There are so many great family traditions that we enjoy in the autumn and early winter: apple picking and pumpkin carving, forest hikes to enjoy the changing leaves and then raking up the leaves at home. And then as we inch forward to the holiday season, there’s cookie baking and present wrapping and tree decorating. Chances are you’ve got your phone out taking pictures of the kids during a lot of these activities, right? (I know because I’ve seen them on Facebook!)

Wouldn’t it be great, though, to have a professional photographer come in and take those photos for you? A documentary photo session, also known as a “day in the life” session, is the opposite of everybody standing in a row looking at the camera and saying “cheese.” A documentary session is like having a friend with a camera in the room, taking care of documenting everything so you can have fun enjoying the activities. The photos you get will tell the perfectly imperfect story of your family at this moment in time. And when you hire me to take the photos, EVERYONE gets to be in the photos. There’s nobody hiding behind the lens except me – get the entire family in the photos. In fact, these sessions are great with extended families – bring the grandparents and get them in the photos, too!

Documentary photography sessions with Ottawa photographer Danielle Donders

The idea behind the family tradition sessions is perfectly summed up by one of my favourite literary characters, Anne Shirley of Anne of Green Gables:

“After all,” Anne had said to Marilla once, “I believe the nicest and sweetest days are not those on which anything very splendid or wonderful or exciting happens but just those that bring simple little pleasures, following one another softly, like pearls slipping off a string.”

I’ve been documenting my family at play for years, and it’s the sort of photography that makes my heart sing. Since this is a relatively new offering for me, for the rest of 2017 I’m offering an introductory special: the Family Traditions package.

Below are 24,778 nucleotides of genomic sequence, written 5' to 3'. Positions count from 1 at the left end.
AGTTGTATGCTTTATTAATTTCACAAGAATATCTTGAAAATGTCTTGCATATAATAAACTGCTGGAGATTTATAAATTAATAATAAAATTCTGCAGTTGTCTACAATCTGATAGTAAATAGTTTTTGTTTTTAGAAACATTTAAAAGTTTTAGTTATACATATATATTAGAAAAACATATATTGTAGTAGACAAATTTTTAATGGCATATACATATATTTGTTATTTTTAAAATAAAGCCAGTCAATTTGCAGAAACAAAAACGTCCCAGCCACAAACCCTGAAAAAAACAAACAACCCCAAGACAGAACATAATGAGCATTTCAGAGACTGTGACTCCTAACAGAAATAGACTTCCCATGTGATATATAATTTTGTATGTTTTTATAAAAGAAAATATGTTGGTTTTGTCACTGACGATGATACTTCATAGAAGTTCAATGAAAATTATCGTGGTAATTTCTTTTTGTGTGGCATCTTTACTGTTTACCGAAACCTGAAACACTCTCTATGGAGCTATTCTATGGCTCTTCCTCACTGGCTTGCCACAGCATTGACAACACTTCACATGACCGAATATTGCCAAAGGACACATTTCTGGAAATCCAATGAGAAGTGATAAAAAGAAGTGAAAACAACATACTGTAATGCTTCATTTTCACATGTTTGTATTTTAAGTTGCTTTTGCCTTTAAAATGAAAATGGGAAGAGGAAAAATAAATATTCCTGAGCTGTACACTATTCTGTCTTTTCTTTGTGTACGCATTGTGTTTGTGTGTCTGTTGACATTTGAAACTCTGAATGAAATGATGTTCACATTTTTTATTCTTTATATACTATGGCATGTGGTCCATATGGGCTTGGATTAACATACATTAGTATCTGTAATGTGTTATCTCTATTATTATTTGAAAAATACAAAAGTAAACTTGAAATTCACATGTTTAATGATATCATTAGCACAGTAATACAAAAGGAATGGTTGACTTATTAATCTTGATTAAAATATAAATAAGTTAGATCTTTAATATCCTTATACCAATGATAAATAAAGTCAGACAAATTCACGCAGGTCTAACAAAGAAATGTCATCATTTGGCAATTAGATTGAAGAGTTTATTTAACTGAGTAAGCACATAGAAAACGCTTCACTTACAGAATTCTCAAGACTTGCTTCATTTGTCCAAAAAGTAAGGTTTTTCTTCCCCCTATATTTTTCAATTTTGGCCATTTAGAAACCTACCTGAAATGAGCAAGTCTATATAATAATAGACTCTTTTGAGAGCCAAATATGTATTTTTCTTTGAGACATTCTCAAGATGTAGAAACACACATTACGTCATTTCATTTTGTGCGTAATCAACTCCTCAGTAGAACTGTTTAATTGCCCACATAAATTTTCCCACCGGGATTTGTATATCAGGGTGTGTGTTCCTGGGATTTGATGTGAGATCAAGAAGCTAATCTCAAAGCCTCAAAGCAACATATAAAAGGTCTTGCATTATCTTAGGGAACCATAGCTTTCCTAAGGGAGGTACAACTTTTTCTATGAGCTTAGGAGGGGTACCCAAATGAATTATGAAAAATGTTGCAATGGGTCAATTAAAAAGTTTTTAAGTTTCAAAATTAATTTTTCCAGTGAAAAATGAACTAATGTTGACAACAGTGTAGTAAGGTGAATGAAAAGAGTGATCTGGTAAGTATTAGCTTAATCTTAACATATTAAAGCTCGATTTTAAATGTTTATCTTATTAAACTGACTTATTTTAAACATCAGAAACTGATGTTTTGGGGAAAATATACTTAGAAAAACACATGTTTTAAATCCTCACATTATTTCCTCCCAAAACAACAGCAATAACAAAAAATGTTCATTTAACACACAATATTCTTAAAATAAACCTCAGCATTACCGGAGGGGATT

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Have you heard this one? Facebook is launching a Messenger application dedicated to kids ages six to 13. Wait, what? Did you say SIX?

From their launch message, Facebook promises:

Whether it’s using video chat to talk to grandparents, staying in touch with cousins who live far away, or sending mom a decorated photo while she’s working late to say hi, Messenger Kids opens up a new world of online communication to families.

Pretty rosy, right? All warm and cuddly. And I’m here to tell you that while those things might happen, 99% of the messaging is going to be between peers, and I am not sure how happy I’d be giving even my nine year old that sort of technology.

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Let’s talk about all the things that are wrong with this.

Since kids under age 13 aren’t even supposed to have Facebook accounts, to use the app parents must download it and then authenticate it with their own account. So Facebook gets a new “customer” by way of the kid, but potentially also a way to get parents who haven’t previously heard the siren song to sign up for an account as well. And Facebook requires you to use the child’s actual name instead of a pseudonym.

Let’s just give a passing thought, too, to the potential entanglements of shared custody and parents who disagree about whether their primary school kids should have access to Facebook. But who’s to say that the person giving access to the kid is in fact the parent, or even a real person? Much as Facebook would hate to admit it, it’s not hard to fake up a Facebook account.

And then there’s the whole question of Facebook having even MORE data about my family than they already have. They’ve said they won’t serve up ads to the kids, but they haven’t said they won’t be collating the data they collect on our family relationships, or the kid connections, or just about anything else. Sketchy, to say the least.